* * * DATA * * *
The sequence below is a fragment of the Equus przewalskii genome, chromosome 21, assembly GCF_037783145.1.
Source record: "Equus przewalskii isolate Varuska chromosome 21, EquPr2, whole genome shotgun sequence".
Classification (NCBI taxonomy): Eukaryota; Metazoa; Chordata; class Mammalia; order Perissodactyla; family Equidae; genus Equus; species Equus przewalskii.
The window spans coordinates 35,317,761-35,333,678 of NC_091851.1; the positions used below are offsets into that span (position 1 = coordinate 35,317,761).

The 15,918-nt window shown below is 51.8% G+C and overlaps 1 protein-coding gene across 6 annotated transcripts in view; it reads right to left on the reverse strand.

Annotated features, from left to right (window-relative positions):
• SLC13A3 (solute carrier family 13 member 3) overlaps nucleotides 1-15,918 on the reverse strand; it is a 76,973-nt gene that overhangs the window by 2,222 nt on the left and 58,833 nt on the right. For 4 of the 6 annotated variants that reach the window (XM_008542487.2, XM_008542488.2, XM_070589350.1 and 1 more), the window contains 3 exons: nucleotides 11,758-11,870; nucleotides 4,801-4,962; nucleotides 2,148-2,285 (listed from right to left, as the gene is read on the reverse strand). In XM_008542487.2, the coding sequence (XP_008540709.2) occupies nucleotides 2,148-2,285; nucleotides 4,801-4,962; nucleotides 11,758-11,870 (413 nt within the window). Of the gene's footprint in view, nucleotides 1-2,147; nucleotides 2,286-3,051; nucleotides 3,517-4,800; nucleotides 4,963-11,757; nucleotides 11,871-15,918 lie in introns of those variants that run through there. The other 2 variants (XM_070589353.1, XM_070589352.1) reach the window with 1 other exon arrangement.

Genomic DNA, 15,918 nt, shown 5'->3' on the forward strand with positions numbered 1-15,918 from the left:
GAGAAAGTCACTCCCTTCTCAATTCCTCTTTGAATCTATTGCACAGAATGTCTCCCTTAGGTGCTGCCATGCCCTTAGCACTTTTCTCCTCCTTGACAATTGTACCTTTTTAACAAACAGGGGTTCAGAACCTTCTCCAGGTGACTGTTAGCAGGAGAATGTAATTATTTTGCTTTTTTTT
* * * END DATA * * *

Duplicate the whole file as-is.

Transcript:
The sequence below is a fragment of the Equus przewalskii genome, chromosome 21, assembly GCF_037783145.1.
Source record: "Equus przewalskii isolate Varuska chromosome 21, EquPr2, whole genome shotgun sequence".
Classification (NCBI taxonomy): Eukaryota; Metazoa; Chordata; class Mammalia; order Perissodactyla; family Equidae; genus Equus; species Equus przewalskii.
The window spans coordinates 35,317,761-35,333,678 of NC_091851.1; the positions used below are offsets into that span (position 1 = coordinate 35,317,761).

The 15,918-nt window shown below is 51.8% G+C and overlaps 1 protein-coding gene across 6 annotated transcripts in view; it reads right to left on the reverse strand.

Annotated features, from left to right (window-relative positions):
• SLC13A3 (solute carrier family 13 member 3) overlaps nucleotides 1-15,918 on the reverse strand; it is a 76,973-nt gene that overhangs the window by 2,222 nt on the left and 58,833 nt on the right. For 4 of the 6 annotated variants that reach the window (XM_008542487.2, XM_008542488.2, XM_070589350.1 and 1 more), the window contains 3 exons: nucleotides 11,758-11,870; nucleotides 4,801-4,962; nucleotides 2,148-2,285 (listed from right to left, as the gene is read on the reverse strand). In XM_008542487.2, the coding sequence (XP_008540709.2) occupies nucleotides 2,148-2,285; nucleotides 4,801-4,962; nucleotides 11,758-11,870 (413 nt within the window). Of the gene's footprint in view, nucleotides 1-2,147; nucleotides 2,286-3,051; nucleotides 3,517-4,800; nucleotides 4,963-11,757; nucleotides 11,871-15,918 lie in introns of those variants that run through there. The other 2 variants (XM_070589353.1, XM_070589352.1) reach the window with 1 other exon arrangement.

Genomic DNA, 15,918 nt, shown 5'->3' on the forward strand with positions numbered 1-15,918 from the left:
GAGAAAGTCACTCCCTTCTCAATTCCTCTTTGAATCTATTGCACAGAATGTCTCCCTTAGGTGCTGCCATGCCCTTAGCACTTTTCTCCTCCTTGACAATTGTACCTTTTTAACAAACAGGGGTTCAGAACCTTCTCCAGGTGACTGTTAGCAGGAGAATGTAATTATTTTGCTTTTTTTT